Chris Pratt, 33, takes on the role of baseball player Scott Hatteberg in Moneyball, a film based on the real-life story of the 2002 Oakland A’s, a team comprised of generally undesirable ballplayers. Under General Manager Billy Beane (Brad Pitt) and his assistant GM, (Jonah Hill), the team is put together using various new statistical methods in order to gain a competitive advantage without high-priced players. Pratt ‘s Hatteberg is a former catcher who is converted to play first base in an effort to replace the departed All-Star Jason Giambi, who left after the 2001 season to sign with the New York Yankees.

Pratt’s performance in Moneyball is a departure from his usual comedic work. “It’s certainly much different than doing comedy,” Pratt told Uinterview in an exclusive video interview. “But there are some comedic beats in this movie, which is a very artistic, dramatic movie, but it has really, really good moments that’ll make you laugh out loud and I am hopefully a part of some of those moments.”

Born in Minnesota and raised in Washington State, Pratt was discovered by actor-director Rae-Dawn Chong while he was waiting tables at the Bubba Gump Shrimp Company restaurant in Maui. She cast him in a movie entitled Cursed Part 3. He became better known first for his role as Harold Brighton “Bright” Abbott on the WB’s Everwood, and then as a recurring character on Fox’s The OC. He currently stars on NBC’s Parks and Recreation as Andy Dwyer, the simple-yet-lovable assistant to Leslie Knope (Amy Poehler). Pratt’s personal life is also doing well. He and wife Anna Faris welcomed their first child, Jack, in 2012.

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For more on Chris Pratt and Moneyball:

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Q: Hi Chris, this is Emma from Boston. What kind of preparation was involved for your role in 'Moneyball?' - EmmaHickey

Originally, I just auditioned for the role, it was a lot of people auditioning for it. The audition went well, except for they told me I was just too fat [laughs], which is a bit of a shot to the ego. I took the next few months to just really start slimming down. I kind of did it on spec – they didn't really promise me anything – but I thought if that was the one thing that was holding me back, that hopefully they wouldn't cast anyone else, and I just hit the gym really hard and dieted and and did a bunch of working out and kind of lost a bunch of weight and luckily they hadn't cast anyone by the time I'd lost the weight and that's how I got the role.

Q: Thanks. Brad Pitt is a great actor. What was it like working with him? Did you pick up any acting strategies? - EmmaHickey

[Pointing to a picture of Brad Pitt] Working with this guy right here? This guy? Brad Pitt? Pretty awesome. I won't say we're best friends, but we are co-workers so, pretty close. No, it was awesome, man. He's quite possibly the biggest movie star in the world and every time he walks into the room you can just feel everybody's energy kind of turn towards him. He handles it with class. He's really down to earth and grounded and at the end of the day he's just a guy showing up to go to work like everybody else there. It was really, really surreal. It's definitely a milestone in a person's career to work with someone like Brad Pitt.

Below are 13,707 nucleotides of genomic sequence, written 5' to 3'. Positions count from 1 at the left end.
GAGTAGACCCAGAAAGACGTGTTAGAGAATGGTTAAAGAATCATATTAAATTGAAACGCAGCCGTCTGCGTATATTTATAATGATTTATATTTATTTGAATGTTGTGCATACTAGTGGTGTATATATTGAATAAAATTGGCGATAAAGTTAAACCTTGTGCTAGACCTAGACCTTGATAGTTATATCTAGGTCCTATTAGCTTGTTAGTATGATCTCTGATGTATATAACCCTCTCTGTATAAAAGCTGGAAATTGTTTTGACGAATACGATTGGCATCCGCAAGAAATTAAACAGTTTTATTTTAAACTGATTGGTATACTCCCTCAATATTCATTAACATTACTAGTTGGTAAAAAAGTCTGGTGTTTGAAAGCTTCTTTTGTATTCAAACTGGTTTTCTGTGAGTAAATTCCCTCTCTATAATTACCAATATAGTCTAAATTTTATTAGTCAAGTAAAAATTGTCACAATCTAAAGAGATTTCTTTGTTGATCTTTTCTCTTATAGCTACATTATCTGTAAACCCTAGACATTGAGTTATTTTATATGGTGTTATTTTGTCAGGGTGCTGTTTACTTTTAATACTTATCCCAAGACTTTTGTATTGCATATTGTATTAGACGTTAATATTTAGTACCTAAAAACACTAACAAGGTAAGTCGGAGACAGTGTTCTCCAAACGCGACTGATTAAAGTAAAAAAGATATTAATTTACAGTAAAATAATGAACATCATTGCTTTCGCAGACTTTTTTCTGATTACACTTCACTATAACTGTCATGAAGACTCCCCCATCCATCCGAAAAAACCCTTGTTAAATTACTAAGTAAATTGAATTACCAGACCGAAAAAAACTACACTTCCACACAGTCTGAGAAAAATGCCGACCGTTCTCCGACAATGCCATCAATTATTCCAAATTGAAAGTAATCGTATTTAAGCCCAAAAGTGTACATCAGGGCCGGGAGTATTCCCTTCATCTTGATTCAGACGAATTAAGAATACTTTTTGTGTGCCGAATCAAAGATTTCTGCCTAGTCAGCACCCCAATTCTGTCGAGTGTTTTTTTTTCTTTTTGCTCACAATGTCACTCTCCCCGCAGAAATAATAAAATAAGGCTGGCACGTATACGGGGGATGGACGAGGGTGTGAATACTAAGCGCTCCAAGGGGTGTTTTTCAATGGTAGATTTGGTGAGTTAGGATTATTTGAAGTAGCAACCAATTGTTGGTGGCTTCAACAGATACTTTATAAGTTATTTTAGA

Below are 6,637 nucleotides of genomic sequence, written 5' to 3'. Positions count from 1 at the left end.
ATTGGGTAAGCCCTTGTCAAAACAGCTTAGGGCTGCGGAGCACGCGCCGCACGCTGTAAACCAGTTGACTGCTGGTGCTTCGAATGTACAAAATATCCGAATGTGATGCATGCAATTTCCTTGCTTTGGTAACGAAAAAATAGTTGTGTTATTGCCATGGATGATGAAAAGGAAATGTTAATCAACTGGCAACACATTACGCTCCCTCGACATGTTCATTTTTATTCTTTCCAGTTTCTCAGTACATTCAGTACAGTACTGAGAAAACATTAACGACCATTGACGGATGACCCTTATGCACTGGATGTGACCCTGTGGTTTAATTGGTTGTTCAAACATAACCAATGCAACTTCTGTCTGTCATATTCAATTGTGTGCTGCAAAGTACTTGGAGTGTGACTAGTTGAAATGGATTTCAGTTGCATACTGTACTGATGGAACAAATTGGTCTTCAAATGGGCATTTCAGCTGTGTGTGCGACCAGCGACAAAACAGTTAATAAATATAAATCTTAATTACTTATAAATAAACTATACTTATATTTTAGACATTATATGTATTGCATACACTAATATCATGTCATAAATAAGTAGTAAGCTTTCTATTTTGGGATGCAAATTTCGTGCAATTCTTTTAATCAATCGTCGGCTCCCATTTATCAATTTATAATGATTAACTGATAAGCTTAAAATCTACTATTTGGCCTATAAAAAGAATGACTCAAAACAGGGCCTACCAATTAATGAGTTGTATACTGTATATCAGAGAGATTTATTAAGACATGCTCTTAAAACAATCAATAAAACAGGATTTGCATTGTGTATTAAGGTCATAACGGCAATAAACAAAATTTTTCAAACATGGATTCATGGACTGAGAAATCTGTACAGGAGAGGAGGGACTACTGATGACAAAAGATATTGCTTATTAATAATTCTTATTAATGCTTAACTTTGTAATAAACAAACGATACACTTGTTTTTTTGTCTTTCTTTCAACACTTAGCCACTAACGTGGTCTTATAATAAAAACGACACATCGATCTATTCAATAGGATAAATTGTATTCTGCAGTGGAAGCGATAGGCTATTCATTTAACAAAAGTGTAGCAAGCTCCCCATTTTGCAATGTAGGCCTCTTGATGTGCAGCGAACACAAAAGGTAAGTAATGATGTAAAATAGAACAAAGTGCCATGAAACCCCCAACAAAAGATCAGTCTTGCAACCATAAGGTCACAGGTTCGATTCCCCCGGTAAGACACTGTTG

Q: Hi Chris, this is Claudine from Brooklyn. What is the most memorable scene for you from the movie? - Uinterview User

I think the part of this process that stands out for me, there are a number of things that really stand out, but one thing I can speak about is just being part of a team. You know, putting on a Major League uniform, hanging out with a bunch of baseball players in the locker room, or on the lot at Sony we would go to Starbucks and just kind of sit there and everybody treated us like a professional baseball team. It was pretty cool and all the players, aside from myself, have professional experience. They cast real baseball players in these roles. They did that in order to stay really authentic to the sport and make the baseball portion of the movie look very real and you got guys that are throwing 90 mile an hour pitches and fielding real grounders coming off of hot bats. I mean, the baseball stuff in this movie is real baseball being played, so to be part of that team for weeks on end felt really good. I realized I really missed that because, you know, I played sports growing up as a kid. It was something I'd missed, so it was nice. It was fun to hang out with just the dudes, tell stories and, I'm married so I would just sit back, but to have the single guys whistling at girls and, I don't know, it was just a lot of fun.

Q: Thanks. This role was a departure from working on 'Parks and Recreation.' What was it like working on this film for you? - Uinterview User

Yeah, this role was a bit of a departure for me in terms of what I've been doing or what people have seen me do. It's 'Parks and Recreation,' if people recognize me on the streets it's usually from 'Parks and Recreation.' That's more of a broad, goofy, comedic role. This is something more serious, really grounded. It was Bennett Miller, the director's approach was to make this very realistic, so everything is totally grounded and real. It was a lot of fun. It's something that, it was a challenge – and I had a lot of fun doing it. It's certainly much different than doing comedy. But there are some comedic beats in this movie, which is a very artistic, dramatic movie, but it has really, really good moments that'll make you laugh out loud and I am hopefully a part of some of those moments. It was a little different, but I was happy to do it. I'd love to do more things like this.